It's just really hard to declare my favorites. Why? Well, there are a couple of reasons. 1) I read a lot of books. Like a lot a lot. So therefore I sometimes forget "my favorites" for various reasons like having read a bajillion books between a fave and being old and busy with important and not important things and also being preoccupied with things like trying to remember how long it's been since I've forced my kids to get the drift. 2) I have a lot of favorites. I like lots of different kinds of books. It's hard to commit. 3) I'm fully aware that my list won't make any sense because I read lots of genres, and I like things within genres, but not everything in the genre, and it all just starts to sound slightly schizophrenic. And it's overwhelming to go through all those things and come up with favorites and narrow them down.

So here it is in no particular order. Judge as you will. Thanks to for all the links.

1. To Kill A Mockingbird. I feel like I don't even need a description here. If you haven't read it, you are absolutely missing out on one of the best books of all time.

2. Memoirs of a Geisha. This was one of those books that absolutely rocked my world, bringing light to something so foreign and interesting that afterward I went on a binge and read everything I could about geishas, both fic and nonfic. I'm a lay expert now, I must say.

3. Savvy. This is all that a good JFic should be. It is insightful without being too overbearing, funny and outlandish but still relatable. It's awesome.

4. John Adams. This is nonfic at its finest. David McCullough is remarkable in his writing, research, and presentation. I learned more about U.S. history while reading this book than in any of my honors history classes combined.

5. The Miraculous Journey of Edward Tulane. I have read this book many times both by myself and to my children. It has such a great message and Kate DiCamillo has created something completely magical with this story, which I love.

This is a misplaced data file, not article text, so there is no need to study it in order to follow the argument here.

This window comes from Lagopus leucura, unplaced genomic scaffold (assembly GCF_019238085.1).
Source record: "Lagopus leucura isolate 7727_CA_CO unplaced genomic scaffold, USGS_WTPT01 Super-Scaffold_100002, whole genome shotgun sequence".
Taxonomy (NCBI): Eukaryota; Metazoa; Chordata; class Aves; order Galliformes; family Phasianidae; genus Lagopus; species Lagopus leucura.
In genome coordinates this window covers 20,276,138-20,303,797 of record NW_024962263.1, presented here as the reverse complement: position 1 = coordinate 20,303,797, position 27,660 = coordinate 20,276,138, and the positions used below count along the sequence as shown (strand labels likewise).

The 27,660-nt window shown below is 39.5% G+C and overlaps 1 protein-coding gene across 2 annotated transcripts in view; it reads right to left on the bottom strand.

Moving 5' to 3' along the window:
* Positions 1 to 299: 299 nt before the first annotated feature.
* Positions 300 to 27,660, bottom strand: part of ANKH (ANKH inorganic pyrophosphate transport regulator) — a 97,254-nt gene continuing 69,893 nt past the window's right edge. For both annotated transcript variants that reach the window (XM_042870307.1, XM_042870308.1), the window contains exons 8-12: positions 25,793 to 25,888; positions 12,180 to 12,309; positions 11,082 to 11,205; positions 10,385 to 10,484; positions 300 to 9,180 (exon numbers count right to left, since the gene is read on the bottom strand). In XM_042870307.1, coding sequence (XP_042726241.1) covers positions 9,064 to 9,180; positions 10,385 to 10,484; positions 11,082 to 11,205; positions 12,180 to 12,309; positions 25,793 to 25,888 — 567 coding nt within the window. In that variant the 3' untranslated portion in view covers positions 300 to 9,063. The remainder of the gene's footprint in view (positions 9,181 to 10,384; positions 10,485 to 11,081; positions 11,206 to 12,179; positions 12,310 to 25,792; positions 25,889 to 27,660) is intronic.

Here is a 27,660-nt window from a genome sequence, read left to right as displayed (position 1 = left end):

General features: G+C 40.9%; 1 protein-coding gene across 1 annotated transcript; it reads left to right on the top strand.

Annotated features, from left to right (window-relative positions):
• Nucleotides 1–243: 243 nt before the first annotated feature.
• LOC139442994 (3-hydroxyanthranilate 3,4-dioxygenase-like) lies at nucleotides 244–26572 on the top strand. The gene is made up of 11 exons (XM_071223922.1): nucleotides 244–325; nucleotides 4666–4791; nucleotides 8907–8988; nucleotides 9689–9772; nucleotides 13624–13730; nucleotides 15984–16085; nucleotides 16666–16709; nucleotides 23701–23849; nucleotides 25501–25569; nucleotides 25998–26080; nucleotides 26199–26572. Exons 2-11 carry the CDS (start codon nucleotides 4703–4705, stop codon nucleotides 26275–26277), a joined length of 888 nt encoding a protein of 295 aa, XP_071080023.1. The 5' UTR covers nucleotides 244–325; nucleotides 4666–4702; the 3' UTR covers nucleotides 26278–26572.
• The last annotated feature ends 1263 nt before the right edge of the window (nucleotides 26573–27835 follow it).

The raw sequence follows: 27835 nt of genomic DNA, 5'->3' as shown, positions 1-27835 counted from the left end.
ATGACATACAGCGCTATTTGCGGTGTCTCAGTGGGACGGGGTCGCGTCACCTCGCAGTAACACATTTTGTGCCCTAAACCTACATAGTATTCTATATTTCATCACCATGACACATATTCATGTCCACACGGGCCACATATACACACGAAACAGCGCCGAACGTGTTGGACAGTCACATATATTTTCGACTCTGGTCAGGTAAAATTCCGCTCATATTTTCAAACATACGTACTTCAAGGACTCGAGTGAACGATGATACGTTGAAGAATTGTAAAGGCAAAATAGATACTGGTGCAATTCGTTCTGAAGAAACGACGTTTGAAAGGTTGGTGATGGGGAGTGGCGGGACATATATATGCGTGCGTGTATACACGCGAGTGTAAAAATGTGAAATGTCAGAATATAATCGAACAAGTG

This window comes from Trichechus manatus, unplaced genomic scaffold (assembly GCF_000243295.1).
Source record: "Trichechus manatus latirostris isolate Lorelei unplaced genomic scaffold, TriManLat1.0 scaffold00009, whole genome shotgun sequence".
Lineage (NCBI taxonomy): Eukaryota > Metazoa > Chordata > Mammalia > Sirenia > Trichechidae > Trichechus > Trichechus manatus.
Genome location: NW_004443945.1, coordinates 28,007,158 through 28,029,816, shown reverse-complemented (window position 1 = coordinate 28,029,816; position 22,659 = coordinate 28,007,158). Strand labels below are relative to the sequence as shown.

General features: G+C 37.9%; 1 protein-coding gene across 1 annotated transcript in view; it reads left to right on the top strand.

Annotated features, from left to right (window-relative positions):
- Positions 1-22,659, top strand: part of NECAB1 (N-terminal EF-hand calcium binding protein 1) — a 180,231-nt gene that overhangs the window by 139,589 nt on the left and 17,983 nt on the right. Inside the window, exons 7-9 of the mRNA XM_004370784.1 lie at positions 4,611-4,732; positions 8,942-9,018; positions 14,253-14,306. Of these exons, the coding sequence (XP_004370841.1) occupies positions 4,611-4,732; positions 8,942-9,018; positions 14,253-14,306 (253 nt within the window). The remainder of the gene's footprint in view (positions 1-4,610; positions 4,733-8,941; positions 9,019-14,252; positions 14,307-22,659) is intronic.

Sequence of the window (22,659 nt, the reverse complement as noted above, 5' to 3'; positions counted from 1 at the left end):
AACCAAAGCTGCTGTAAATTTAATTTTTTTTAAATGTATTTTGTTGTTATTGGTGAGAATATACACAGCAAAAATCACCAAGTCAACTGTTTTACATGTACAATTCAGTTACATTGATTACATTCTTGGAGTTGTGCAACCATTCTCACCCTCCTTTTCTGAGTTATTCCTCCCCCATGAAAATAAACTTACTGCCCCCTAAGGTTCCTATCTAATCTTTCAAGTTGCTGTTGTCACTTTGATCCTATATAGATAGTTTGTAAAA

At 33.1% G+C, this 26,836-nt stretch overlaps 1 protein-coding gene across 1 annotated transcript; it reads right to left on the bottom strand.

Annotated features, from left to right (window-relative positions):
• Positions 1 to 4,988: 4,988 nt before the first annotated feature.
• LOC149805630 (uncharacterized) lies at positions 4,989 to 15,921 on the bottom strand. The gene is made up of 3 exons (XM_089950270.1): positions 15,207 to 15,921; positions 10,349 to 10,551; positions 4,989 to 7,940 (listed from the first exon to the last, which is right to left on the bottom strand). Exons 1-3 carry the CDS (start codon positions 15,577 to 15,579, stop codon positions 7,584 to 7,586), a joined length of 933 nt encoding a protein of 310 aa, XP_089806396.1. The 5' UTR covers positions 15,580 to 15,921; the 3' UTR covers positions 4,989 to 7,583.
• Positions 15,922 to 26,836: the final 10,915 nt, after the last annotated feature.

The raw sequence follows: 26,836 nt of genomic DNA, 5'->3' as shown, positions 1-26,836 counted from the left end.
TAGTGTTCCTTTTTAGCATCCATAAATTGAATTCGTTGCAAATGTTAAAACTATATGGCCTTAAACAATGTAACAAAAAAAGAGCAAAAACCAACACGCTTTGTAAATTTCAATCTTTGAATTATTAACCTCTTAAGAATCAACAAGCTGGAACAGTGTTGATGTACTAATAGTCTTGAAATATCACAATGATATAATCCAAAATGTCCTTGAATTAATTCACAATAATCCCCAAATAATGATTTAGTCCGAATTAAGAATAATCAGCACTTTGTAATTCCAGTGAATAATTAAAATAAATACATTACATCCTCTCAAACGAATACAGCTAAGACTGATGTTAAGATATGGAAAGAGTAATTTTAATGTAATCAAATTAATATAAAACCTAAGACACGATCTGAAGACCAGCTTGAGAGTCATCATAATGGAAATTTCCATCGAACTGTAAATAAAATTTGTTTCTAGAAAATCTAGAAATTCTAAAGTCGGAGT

6. Diamond Ruby.This was a goodreads winner of the year a couple years ago and I feel like it's one of those hidden gems that those not in the know might have missed. It's as awesome as Water for Elephants and The Help and all those faddy books that came out about the same time. Don't be put off when you find out it's about baseball. It really isn't.

7. Peace Like a River. This is beautifully written, deep yet accessible. Not only that, but it's a great story. 

8. The Fault in Our Stars. If you have not yet been swept up in this novel, you should read it. It's heartbreaking and poignant.

9. The Dovekeepers. This is one of the most beautifully written modern books I have read. The story is based on true events, so it carries a weight and beauty to it. It has awesome female characters.

10. Code Name: Verity. I have chosen to put this book on my list not only because it is one of my favorites, but I also have a special connection to it as I was close to my Granny who also served in the Women's Royal English Navy during WWII. Some say it is slow going at the beginning-don't let that stop you. It's worth the read.

11. Unbroken: A World War II Story of Survival, Resilience, and Redemption. This book was incredible. Well-researched, well-written, and highly inspiring.

And now for some cheating. Because sometimes a series is good enough to love the whole thing as a fave.

The Flavia deLuce series. The first one is The Sweetness at the Bottom of the Pie. You'll love Flavia, I promise. She's cheeky, smart and fun.

The No. 1 Ladies Detective Agency series. The first one is The No. 1 Ladies Detective Agency. These books are wise, quiet, and interesting. There are a lot of them and so I feel like I know the characters really well, which is fun. I actually reviewed the latest book on this blog a few months back. Check it out here.

The Giver Series. The Giver is a classic, and the others in the series are just as good, if not better. My personal fave is Messenger, but read them all. Lois Lowry is an incredible writer.

The Pendergast series from Preston & Child. These are just a fun, exciting read. If you want a pot-boiler with low commitment and cool characters, Pendergast is your man. The first one is Relic. They don't have to be read in order, although obviously there is an underlying story line through all of them.